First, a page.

Alan Warnes provides an overview of Tangent Link’s two day International Air Force Modernisation event, which took place at Prince Hotel in Kuala Lumpur, Malaysia on June 9-10.
GENERAL TAN Sri Dato Seri Abdullah Bin Ahmad (Retd) chaired the conference, with Air Marshal Philip Sturley his able co-chairman. Opening the event was General Tan Sri Dato Sri Rodzali Bin Daud, Chief of the Royal Malaysian Air Force, which was supporting the event. His keynote speech summed up his thoughts on international air force modernisation and what it means for the Asia Pacific region.
Speakers, Chairman and sponsors share the stage at Tangent Link’s
International Air Force Modernisation conference. The event was held in
Kuala Lumpur’s Prince Hotel on June 9-10. Over 150 delegates attended from eight countries.
All photos, Alan Warnes
He told the 150 delegates from eight different countries: “In Malaysia the growth in defence budgets and military procurements is rising. Countries like China, Japan, South Korea and Singapore are set to spend more on defence in the coming years. Australia and South Korea have ordered the Joint Strike Fighter (JSF) and it is likely that Japan and Singapore will follow them in the future. India is working with Russia on the T-50 advanced combat aircraft programme. While China is introducing new fighters like the J-20 and J-31.
“Apart from these countries, other countries in South East Asia are looking to modernise their fighter and weapons systems with more modern next generation aircraft for their air defence needs. Alternatively others have to look at cheaper options.
“Modernisation is the order of a day, especially for the Air Force. We have to face up to acquiring new equipment – either through upgrades or purchasing new platforms. While initially, purchasing is expensive it’s more cost effective in the long run. This is because as equipment ages, so the risks to operational safety increase and obsolescence pushes up the cost of maintenance.
Thus Air Force modernisation seems a straight forward task. Outlining the requirements and obtaining the finances to carry out fulfil those needs is a priority.
But a number of primary factors have to be considered:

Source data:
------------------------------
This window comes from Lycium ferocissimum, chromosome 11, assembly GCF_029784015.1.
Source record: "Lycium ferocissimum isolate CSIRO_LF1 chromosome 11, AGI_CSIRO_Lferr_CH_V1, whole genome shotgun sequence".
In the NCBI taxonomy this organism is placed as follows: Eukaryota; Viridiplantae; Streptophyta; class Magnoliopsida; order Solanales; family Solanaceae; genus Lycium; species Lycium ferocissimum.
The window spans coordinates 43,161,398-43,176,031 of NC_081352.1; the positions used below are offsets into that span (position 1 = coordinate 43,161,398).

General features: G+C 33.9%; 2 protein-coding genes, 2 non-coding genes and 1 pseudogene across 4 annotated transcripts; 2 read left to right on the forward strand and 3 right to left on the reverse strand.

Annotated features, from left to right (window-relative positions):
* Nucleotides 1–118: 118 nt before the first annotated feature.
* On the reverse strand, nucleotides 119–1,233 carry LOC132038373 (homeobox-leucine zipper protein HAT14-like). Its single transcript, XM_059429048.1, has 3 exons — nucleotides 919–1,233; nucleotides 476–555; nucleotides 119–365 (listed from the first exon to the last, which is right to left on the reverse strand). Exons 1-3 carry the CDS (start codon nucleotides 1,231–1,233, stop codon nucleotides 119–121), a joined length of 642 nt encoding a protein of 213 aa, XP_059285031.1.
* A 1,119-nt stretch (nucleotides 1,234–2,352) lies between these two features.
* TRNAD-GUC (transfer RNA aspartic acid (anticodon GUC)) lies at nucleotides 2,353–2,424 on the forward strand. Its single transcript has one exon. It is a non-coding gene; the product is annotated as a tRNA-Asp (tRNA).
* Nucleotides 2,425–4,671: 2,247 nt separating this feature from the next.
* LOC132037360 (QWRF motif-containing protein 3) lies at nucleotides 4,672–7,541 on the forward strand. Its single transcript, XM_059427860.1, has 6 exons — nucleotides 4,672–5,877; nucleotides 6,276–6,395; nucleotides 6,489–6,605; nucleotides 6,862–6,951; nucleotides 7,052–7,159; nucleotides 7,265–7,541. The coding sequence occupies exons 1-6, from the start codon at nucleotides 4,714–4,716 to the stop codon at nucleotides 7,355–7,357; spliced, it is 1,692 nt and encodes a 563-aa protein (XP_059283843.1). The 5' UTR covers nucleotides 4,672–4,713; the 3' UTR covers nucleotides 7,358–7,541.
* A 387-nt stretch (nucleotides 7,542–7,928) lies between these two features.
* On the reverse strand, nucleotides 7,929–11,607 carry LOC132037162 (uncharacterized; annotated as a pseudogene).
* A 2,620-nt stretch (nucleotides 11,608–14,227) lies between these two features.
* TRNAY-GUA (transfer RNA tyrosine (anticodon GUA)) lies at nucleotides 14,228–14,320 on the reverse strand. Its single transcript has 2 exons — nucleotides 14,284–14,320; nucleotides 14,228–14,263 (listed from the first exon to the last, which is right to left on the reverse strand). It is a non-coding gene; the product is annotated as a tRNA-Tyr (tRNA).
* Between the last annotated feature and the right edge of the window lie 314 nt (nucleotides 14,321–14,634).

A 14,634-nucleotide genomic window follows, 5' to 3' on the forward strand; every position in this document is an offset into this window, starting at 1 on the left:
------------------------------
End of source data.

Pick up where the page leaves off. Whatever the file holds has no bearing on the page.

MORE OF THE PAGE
1. What is the overall fleet of the Air Force and its duties? Modernisation can’t be done just for the sake of it. It needs to be part of an overall strategy.
2. Fiscal restraints. We have to ensure that every dollar goes in the right area and brings maximum value from the cost and a return on investment by the highest criteria. Any programme must not be affected by cost overruns.
3. We also have to be aware that the advent of the internet has made information more available and through these social networks the public get a lot more information. Unfortunately the public think it all true! This is a real issue for the military and any expenditure on defence spending. Some information isn’t always accurate, and defence ministries and militaries have to be more pro-active to informing the public. Modernisation efforts must include public diplomacy otherwise programmes can stall because of a public backlash.
“The RMAF has experience of this, when in 2008 the EC 725 acquisition was delayed for two years due to public concern. The Public Accounts Committee investigated the purchase and cleared the procurement. The situation could have been avoided if the public had been aware of the offsets. If we had delivered an explanation and justification of the procurement at the time, instead of ignoring it, we would have saved a lot of time.”
He went on to add, “One of the challenges that lie in modernisation, is THAT procurement should not see the delivery of a platform completed in time for the equipment becoming obsolescent. Planning a lead in time must be taken to ensure this doesn’t happen. A key part of modernisation lies in the domestic defence industries
“Sending equipment overseas for repair and maintenance is vital, but we must look further to privatisation. The days of the military doing everything are gone.
Foreign OEM companies should work with the RMAF so there is in country support.
“If funding is unavailable then alternative cheaper options to upgrade current systems should be considered. Modernisation effects should not be looked as one solution but several. Flexibility means they should look outside the box. We must look at solutions outside the normal way of doing things. This conference will look at the ways modernisation can be done and in doing so I hope that we can all share our experiences.”